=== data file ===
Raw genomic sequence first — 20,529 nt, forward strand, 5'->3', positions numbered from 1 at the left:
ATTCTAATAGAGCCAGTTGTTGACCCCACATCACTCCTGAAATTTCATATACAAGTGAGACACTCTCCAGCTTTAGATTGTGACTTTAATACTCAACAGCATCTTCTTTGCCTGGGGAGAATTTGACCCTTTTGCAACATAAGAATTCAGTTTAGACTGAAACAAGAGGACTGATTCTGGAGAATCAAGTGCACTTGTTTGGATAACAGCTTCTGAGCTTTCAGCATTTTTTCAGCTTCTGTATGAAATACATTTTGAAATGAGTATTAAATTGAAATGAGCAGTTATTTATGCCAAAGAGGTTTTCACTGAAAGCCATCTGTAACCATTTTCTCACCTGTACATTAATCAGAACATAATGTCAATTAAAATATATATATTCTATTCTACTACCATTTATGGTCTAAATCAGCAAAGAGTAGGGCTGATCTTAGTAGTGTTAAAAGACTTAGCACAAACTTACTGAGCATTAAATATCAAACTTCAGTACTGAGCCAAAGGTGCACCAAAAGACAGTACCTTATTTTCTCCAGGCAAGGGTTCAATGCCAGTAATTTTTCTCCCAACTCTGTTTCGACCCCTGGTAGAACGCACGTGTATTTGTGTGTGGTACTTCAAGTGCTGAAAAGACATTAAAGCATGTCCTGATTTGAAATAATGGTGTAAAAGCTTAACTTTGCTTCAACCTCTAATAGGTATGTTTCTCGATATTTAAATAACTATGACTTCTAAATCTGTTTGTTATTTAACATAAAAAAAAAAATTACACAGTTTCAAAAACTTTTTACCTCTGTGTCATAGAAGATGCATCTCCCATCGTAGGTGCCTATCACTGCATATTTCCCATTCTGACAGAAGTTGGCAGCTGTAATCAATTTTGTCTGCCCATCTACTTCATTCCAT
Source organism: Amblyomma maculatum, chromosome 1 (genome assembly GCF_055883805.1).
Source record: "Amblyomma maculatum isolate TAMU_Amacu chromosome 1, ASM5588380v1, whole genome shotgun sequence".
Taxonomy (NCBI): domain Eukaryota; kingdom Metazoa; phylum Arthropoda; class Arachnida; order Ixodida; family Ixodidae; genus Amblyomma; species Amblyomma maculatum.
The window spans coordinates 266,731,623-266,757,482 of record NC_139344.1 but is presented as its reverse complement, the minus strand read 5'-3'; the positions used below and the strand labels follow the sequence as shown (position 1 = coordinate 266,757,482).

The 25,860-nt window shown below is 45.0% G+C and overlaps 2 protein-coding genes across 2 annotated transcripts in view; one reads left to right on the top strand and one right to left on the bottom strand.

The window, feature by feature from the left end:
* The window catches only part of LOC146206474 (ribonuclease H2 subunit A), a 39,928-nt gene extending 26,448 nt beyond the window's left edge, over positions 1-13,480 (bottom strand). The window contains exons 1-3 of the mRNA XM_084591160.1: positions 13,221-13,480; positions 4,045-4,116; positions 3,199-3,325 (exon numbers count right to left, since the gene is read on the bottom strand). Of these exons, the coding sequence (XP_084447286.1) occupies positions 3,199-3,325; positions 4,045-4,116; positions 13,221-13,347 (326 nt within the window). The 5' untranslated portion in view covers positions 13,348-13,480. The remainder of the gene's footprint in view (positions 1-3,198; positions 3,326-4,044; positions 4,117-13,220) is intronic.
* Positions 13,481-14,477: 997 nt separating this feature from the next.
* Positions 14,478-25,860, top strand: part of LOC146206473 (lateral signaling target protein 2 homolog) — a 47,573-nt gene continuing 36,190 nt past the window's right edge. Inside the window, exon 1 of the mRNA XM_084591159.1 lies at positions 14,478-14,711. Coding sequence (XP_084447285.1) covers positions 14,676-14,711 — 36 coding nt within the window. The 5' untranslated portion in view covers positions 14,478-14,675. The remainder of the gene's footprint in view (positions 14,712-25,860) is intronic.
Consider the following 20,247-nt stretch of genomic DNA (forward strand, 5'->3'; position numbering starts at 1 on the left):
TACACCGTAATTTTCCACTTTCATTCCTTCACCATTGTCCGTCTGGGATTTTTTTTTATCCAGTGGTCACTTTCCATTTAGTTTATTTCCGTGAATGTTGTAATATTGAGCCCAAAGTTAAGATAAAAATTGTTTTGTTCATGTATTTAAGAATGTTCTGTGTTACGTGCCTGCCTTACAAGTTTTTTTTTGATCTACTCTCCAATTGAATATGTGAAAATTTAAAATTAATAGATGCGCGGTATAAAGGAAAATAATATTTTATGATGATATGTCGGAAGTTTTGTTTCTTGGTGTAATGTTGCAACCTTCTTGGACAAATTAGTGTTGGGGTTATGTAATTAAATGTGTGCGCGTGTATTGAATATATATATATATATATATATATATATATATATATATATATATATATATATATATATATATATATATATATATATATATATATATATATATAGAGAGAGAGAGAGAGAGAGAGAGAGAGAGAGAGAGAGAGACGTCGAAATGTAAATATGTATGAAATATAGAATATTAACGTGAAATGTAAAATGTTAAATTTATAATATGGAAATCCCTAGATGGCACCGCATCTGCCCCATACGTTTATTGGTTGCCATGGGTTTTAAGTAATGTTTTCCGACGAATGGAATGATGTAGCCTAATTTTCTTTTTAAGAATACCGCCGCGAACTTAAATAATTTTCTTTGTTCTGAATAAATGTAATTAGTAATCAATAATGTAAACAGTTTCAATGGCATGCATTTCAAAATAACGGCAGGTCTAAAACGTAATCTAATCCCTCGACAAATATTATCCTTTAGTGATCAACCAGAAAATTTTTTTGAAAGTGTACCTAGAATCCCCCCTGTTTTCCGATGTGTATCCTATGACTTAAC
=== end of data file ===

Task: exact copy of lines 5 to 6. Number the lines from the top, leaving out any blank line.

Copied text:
Taxonomy (NCBI): domain Eukaryota; kingdom Metazoa; phylum Arthropoda; class Arachnida; order Ixodida; family Ixodidae; genus Amblyomma; species Amblyomma maculatum.
The window spans coordinates 266,731,623-266,757,482 of record NC_139344.1 but is presented as its reverse complement, the minus strand read 5'-3'; the positions used below and the strand labels follow the sequence as shown (position 1 = coordinate 266,757,482).